My Lords, as I was trying to explain to my noble friend, I am afraid this is common to all occupational pension schemes. It is exactly the same in the Civil Service, as it is in the Services of the Crown, that pensions have been improved recently and new occupational schemes have been introduced from which only those who have joined the scheme at that point are able to benefit.


My Lords, may I ask my noble friend whether he can clarify one point about the new arrangements? Is there any precedent in the history of war pensions whereby, when some new arrangement is brought into effect, those who have in fact been drawing pension under various old schemes are not brought up to the level of the new? Secondly, my noble friend referred to a serving man being able to buy himself into the new arrangement in certain circumstances. Is there any way whereby a widow, who no longer has a husband, is able to transfer from the old to the new Scheme?


No, my Lords. In reply to my noble friend's first question, there is, as I have been trying to explain, every precedent whereby people who have been working under one pension scheme do not change into a new pension scheme when it is introduced.


In the ex-Service world, my Lords?


My Lords, what I was trying to explain about the widows' pensions was that where a man is now serving and his pension scheme therefore allows for his widow to receive one-third of his pay in the event of his death, we are trying to find arrangements which would allow him to improve that to the 50 per cent. payment which is available under the new Scheme.


My Lords, may I ask the Minister whether he can say what the amount would be if in fact the new pension arrangements were applied to pensioners of the First and Second World Wars?


My Lords, the amounts involved would be very large. I cannot give an exact figure, but certainly if one had to bring up to the standard of new schemes all those who were on previous schemes I doubt whether we should ever be able to afford to introduce a new scheme.


My Lords, would not the noble Lord agree that it is somewhat anomalous that a war pensioner who receives a pension because of service in the First World War should be worse off than a pensioner who receives a pension because of service in the Second World War? Is that not the whole point?


My Lords, I think there are many other people who would say the same. It is not only the ex-Serviceman. There are a number of people working in industry and in the Civil Service, who, during the time they were serving were on one pension scheme and who are not so well off as those who may be currently serving on a new pension scheme.


My Lords, may I ask the Minister whether it is not correct that the war pension is governed by Royal Warrant as against the other types of pensions to which he has referred? If such is the case, is it too much to ask that it should be submitted again for consideration by his noble friend?


My Lords, I take deep note of what has been said to-day in supplementary questions on this matter and I will certainly report to my noble friend the Secretary of State for Defence, and particularly what has been said by my noble friend Lord Fraser of Lonsdale.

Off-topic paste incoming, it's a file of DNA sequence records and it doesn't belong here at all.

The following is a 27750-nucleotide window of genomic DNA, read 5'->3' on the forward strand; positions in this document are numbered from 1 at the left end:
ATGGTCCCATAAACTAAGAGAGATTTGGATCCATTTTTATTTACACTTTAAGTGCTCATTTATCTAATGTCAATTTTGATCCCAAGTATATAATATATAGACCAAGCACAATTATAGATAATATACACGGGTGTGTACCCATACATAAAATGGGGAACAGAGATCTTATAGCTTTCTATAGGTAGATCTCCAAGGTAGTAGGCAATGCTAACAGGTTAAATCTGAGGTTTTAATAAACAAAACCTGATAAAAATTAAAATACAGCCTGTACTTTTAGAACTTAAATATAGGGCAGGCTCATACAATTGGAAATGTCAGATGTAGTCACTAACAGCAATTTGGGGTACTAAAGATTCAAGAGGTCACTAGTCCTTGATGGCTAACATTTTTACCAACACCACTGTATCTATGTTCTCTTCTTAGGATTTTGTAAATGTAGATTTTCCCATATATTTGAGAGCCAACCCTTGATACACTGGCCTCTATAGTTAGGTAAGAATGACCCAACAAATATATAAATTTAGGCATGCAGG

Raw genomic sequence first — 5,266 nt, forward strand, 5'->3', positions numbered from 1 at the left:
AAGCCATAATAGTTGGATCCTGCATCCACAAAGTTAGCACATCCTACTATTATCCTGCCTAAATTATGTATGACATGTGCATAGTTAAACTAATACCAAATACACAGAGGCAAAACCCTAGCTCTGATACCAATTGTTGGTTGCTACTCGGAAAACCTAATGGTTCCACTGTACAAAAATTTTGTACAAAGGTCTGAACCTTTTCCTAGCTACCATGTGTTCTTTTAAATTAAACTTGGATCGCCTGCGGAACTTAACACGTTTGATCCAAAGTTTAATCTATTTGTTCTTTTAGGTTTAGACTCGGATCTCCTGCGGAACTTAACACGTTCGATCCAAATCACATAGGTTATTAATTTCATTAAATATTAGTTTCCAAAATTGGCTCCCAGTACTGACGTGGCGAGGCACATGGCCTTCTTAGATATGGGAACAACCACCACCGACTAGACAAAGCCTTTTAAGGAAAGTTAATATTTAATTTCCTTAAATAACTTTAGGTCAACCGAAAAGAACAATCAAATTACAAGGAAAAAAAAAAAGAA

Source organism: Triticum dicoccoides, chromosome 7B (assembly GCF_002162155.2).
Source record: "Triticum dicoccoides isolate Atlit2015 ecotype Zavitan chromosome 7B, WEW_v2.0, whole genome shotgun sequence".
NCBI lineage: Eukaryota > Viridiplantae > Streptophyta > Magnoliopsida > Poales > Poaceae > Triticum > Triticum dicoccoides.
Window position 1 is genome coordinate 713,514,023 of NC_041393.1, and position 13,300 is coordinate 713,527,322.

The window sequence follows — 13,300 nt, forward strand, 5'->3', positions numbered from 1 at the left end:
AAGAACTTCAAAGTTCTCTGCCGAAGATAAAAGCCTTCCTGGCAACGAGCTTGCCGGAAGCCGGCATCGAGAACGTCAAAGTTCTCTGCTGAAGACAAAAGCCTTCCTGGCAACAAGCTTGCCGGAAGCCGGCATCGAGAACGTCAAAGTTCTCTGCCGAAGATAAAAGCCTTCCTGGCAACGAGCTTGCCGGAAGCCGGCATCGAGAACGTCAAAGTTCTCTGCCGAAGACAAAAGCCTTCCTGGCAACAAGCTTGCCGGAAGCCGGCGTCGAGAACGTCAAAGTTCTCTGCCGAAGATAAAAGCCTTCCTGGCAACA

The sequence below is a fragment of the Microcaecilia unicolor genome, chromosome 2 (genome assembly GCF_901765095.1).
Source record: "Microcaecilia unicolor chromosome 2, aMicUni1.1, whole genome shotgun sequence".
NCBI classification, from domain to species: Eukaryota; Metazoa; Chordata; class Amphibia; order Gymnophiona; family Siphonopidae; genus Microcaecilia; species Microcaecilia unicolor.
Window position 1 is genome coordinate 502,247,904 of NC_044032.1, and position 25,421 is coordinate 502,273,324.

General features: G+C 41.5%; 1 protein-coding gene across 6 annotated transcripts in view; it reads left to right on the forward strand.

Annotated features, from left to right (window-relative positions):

My Lords, I wonder whether the noble Lord, and perhaps also the noble Earl the Leader of the House, would consider whether we might again debate the anomalies. This is an immensely complex field with different types of pensions coming into effect now. Would the noble Lord agree that there is a feeling in the House, a feeling which I share and which I do not doubt that he himself appreciates, that in regard to those who have missed out—covering a very large number of people, including Members of Parliament—from earlier pension schemes, some further consideration might be given to an amelioration of their lot, and particularly in relation to the disabled from the First World War?


My Lords, my noble friend the Leader of the House has taken note of what the noble Lord has said and I am sure that if it is his wish a debate could be arranged through the usual channels.


My Lords, may I ask one question? The noble Lord has just said that were we to do this for earlier sufferers it would possibly have made us unwilling (or I think he said "unable") to introduce the later Scheme because we should then have become aware of the enormous cost. If the noble Earl the Leader of the House is to consider whether we should have a debate, would the noble Lord give us some evidence as to the assertion he has made? I have some doubts about it. I am in no position to assert those doubts, but he did assert his belief. Therefore, before we have a debate would he give us some figures that we could consider?


My Lords, if I can, I will most certainly give the figures. I think there are something like half a million war pensioners and presumably all of them would be affected.


My Lords, if the noble Lord is going to consider a debate to deal with the anomalies of pensioners, would he bear in mind that non-complaining class, the ranks of the Regular forces in between the wars, who are always left out because their pensions are given by grace and favour and not under a pension warrant? They do not complain but they happen, like myself, to have been born somewhat too early.


Yes, my Lords, I will certainly bear that point in mind.


My Lords, when we had the debate about the pensions for Civil Service officers serving overseas, a tribute was paid to the previous Government and this Government for their generosity, and I readily acknowledge that. But left in everybody's mind was an uncomfortable feeling that widows had not been sufficiently taken care of. In discussing this matter with his honourable friend, would not the Minister bring out the Civil Service aspect of this matter?


My Lords, I shall have to speak to my other noble friend on that point.